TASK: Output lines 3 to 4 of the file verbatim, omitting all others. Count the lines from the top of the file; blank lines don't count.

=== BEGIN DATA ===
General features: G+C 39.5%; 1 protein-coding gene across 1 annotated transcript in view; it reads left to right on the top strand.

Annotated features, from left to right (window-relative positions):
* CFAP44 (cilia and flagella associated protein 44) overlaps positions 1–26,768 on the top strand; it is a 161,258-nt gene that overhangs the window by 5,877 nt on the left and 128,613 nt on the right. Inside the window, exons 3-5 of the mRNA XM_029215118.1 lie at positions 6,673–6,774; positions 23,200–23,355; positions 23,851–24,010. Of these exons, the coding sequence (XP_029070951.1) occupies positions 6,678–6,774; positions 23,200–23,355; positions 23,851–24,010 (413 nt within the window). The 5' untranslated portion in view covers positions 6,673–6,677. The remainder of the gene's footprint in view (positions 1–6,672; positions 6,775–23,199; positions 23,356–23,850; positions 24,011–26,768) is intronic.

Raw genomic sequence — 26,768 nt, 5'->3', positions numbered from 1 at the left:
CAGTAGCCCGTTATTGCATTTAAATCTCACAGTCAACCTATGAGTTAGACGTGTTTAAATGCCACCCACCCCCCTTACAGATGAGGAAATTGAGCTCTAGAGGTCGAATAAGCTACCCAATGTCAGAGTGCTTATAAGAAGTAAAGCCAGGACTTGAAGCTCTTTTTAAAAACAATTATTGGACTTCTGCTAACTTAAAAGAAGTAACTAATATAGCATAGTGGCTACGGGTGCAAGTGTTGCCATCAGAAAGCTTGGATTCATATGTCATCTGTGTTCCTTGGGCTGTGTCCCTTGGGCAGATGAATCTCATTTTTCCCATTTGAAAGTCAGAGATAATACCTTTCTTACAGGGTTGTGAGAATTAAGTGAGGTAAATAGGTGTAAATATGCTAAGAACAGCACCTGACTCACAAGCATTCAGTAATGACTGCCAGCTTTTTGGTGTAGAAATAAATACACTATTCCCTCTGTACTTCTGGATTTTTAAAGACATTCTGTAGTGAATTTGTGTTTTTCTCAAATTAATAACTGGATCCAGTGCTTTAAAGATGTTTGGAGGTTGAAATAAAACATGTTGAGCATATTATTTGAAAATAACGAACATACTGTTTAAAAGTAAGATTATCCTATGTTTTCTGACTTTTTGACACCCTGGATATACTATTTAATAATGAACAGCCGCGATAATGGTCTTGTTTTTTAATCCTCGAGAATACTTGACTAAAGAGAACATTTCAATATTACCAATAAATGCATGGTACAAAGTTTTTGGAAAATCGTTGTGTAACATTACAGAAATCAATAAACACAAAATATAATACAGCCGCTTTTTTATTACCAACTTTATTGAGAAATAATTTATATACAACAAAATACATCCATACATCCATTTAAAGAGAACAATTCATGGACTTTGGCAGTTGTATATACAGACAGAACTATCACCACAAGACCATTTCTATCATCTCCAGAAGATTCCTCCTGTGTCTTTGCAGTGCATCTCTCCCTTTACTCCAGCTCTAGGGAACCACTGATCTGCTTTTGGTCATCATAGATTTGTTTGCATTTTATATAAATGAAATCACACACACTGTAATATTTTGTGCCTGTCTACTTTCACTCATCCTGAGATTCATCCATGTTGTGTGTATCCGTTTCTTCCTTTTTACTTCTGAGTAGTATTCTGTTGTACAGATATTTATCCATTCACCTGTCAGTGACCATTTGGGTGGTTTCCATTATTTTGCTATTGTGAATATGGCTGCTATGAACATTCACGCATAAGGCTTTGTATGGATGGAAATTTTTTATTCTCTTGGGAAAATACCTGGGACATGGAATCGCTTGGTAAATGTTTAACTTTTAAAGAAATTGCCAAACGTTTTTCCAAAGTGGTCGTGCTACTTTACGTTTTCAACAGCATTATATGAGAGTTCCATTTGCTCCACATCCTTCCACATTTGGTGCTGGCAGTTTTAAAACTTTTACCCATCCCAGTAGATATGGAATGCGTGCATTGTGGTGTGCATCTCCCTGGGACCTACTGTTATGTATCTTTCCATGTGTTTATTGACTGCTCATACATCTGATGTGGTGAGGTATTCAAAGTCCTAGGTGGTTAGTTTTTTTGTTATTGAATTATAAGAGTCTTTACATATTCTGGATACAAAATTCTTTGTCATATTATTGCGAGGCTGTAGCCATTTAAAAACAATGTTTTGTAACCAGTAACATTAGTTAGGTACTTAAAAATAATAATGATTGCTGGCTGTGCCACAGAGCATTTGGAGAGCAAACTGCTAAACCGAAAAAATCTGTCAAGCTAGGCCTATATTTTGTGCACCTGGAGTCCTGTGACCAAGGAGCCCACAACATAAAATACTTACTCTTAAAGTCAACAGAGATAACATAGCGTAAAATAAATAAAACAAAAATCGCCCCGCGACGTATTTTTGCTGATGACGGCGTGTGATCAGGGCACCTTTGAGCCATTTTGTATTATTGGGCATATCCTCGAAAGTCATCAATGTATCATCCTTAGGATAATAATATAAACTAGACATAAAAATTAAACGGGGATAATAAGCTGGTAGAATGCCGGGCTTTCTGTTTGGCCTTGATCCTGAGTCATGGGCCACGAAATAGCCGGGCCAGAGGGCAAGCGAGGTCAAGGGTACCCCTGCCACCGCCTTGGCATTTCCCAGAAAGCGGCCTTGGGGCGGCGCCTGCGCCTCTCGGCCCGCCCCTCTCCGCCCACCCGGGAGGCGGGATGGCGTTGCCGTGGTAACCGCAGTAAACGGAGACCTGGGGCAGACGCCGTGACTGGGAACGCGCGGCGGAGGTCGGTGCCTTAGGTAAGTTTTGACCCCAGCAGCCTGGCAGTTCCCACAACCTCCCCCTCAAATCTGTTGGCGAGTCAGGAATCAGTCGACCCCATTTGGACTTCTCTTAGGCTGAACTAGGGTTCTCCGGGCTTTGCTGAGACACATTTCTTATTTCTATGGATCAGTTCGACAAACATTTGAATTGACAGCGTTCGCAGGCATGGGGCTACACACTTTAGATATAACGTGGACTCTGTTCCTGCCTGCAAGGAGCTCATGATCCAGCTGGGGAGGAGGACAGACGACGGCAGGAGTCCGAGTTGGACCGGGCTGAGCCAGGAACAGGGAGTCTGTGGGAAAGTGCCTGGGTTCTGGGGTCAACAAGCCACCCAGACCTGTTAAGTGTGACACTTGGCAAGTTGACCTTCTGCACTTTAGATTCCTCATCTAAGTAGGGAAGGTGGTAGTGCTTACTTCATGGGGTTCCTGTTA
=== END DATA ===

* CFAP44 (cilia and flagella associated protein 44) overlaps positions 1–26,768 on the top strand; it is a 161,258-nt gene that overhangs the window by 5,877 nt on the left and 128,613 nt on the right. Inside the window, exons 3-5 of the mRNA XM_029215118.1 lie at positions 6,673–6,774; positions 23,200–23,355; positions 23,851–24,010. Of these exons, the coding sequence (XP_029070951.1) occupies positions 6,678–6,774; positions 23,200–23,355; positions 23,851–24,010 (413 nt within the window). The 5' untranslated portion in view covers positions 6,673–6,677. The remainder of the gene's footprint in view (positions 1–6,672; positions 6,775–23,199; positions 23,356–23,850; positions 24,011–26,768) is intronic.

Raw genomic sequence — 26,768 nt, 5'->3', positions numbered from 1 at the left: